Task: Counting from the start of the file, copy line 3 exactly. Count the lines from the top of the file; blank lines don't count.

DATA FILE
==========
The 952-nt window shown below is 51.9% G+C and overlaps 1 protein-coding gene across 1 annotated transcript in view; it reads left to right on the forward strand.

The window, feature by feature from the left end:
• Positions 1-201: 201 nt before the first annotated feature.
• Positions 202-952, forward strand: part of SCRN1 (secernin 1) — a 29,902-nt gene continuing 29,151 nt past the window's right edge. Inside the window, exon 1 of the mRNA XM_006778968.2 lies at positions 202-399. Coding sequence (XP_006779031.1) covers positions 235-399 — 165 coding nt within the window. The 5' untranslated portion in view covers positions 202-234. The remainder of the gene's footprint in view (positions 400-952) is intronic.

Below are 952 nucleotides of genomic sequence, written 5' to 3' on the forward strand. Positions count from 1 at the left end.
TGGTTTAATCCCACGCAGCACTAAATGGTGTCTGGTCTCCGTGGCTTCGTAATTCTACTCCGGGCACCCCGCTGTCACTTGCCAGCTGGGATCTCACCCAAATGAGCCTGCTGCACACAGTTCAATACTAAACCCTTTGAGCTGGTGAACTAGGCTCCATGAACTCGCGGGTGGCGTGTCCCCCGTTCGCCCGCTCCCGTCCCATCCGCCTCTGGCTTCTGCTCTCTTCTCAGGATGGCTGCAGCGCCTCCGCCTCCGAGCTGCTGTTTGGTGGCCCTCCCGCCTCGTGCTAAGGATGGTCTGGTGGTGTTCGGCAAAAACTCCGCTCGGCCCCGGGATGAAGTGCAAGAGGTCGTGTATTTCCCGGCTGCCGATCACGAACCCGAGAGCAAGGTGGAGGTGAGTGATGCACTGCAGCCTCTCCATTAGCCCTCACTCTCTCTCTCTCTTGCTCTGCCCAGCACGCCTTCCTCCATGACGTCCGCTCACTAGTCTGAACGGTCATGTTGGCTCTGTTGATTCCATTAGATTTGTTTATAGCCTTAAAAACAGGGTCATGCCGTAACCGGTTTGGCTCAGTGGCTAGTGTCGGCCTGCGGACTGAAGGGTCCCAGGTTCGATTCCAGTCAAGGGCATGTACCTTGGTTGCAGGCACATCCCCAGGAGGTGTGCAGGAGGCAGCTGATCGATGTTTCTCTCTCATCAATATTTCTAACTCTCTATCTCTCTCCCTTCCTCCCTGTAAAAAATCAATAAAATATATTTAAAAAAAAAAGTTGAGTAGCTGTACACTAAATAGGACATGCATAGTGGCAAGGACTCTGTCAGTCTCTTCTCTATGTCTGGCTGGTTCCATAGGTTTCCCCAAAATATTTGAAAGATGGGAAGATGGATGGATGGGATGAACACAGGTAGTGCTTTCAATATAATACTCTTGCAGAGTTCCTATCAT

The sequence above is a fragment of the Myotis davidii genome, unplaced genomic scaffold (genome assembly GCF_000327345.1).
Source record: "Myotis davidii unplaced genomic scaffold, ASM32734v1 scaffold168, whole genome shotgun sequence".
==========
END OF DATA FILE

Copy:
• Positions 1-201: 201 nt before the first annotated feature.